The Volkswagen scandal is bigger than we thought

Kai Ryssdal and Bridget Bodnar Sep 22, 2015
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The Environmental Protection Agency says that Volkswagen had installed software into tens of thousands of its diesel cars to manipulate emissions test results.  Sean Gallup/Getty Images

The Volkswagen scandal is bigger than we thought

Kai Ryssdal and Bridget Bodnar Sep 22, 2015
The Environmental Protection Agency says that Volkswagen had installed software into tens of thousands of its diesel cars to manipulate emissions test results.  Sean Gallup/Getty Images
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Volkswagen stunned investors by admitting that 11 million vehicles worldwide were programmed with a hack that cheated emissions testing. The company set aside over $7 billion to cover the costs associated with the scandal. Dan Neil, who covers the auto industry for the Wall Street Journal, explains what this means for VW.

On where Volkswagen goes from here:

No one knows. We really are in very unfamiliar territory. On September 14, which was a Monday night, I was at the VW AG group night in Frankfurt, and the CEO Dr. Winterkorn was there, and he was all smiles. And VW sales were immense! I mean, they sold 10 million cars last year, 12 billion euro in profit and 12 percent of the global market, and two weeks later it has all amazingly turned to ashes.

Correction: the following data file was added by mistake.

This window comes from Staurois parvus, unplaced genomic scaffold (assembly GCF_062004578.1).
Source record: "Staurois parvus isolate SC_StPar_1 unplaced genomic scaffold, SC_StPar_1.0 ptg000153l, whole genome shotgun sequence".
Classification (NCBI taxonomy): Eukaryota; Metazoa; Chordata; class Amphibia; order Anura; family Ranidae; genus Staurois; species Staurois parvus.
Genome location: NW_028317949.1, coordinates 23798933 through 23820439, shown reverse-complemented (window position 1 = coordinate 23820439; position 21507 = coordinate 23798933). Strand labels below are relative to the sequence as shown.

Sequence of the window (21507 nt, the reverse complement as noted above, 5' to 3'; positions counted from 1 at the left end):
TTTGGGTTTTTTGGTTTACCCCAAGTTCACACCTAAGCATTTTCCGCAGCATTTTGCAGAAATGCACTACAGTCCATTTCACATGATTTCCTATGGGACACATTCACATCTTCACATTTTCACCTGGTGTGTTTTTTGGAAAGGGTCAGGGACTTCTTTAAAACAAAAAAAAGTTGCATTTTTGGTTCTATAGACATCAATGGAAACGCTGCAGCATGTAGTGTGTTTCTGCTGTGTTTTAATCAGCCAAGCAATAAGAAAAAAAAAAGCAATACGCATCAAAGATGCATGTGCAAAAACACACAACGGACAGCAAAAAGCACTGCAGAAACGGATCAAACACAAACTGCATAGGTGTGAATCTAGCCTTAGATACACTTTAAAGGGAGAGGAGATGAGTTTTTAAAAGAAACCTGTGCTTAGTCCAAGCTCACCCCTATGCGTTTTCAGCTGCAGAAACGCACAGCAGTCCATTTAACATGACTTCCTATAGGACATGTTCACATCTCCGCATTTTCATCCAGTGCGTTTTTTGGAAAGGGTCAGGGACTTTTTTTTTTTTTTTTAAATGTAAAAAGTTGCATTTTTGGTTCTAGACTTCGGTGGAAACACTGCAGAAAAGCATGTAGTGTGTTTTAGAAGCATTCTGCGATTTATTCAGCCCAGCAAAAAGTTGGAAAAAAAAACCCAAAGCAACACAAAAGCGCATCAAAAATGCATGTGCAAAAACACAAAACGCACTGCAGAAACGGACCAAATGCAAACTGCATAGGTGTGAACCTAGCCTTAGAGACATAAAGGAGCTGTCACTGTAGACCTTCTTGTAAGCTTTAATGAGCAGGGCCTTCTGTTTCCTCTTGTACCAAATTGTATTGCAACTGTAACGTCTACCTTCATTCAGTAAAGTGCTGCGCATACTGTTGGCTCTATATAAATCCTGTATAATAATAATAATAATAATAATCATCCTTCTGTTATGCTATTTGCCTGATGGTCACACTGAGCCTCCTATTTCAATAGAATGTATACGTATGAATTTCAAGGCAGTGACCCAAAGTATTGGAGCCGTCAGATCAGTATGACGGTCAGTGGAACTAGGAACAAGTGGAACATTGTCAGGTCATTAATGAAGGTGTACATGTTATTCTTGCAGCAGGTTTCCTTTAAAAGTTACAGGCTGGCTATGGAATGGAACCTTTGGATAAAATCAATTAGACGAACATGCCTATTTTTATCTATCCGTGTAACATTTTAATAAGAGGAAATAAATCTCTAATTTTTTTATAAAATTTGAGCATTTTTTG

On what VW was thinking when they did this:

One of the things that’s striking about it is the brazenness of it. This is the kind of hack you’d expect from a local tuner shop. There’s a half a million cars in the U.S. that are affected and 11 million cars worldwide. This is the biggest scandal that I have ever seen in my covering the auto industry.

On how it affects the VW dealers:

VW has about 650 dealers. I imagine it’s pretty quiet in the showroom today. I think what this is, is a deceit as a business strategy. Volkswagen Group was bound and determined to sell 10 million vehicles per year by 2018. They did that last year, 2014, but they had to move aggressively in the United States. Part of their move in the United States was to push diesel powers. That was their strategy and, obviously, corners were cut. I think this is going to send Volkswagen back to Audi territory back in the ’80s for a while.

On how this affects diesel’s reputation:

This is very bad advertising for diesel, and a lot of people like myself, and a lot of green consumers feel completely taken advantage of. They bought these cars to be green, and now they find out that there’s up to 40 times more emissions than a compliant car. I think diesel, it’s fair to say, is on its way out.

On this being an existential threat to VW:

I’ve seen so many car companies come back from what seemed like certain death. General Motors certainly looked like a dead man walking a few years ago, and today it’s one of the biggest and most profitable car companies. It’s hard to count out the enormous stake in the ground that VW AG has around the world. It’s 12 percent of global market and 12 very prestigious brands, but it’s going to cost them in ways that will have a long shadow, really.

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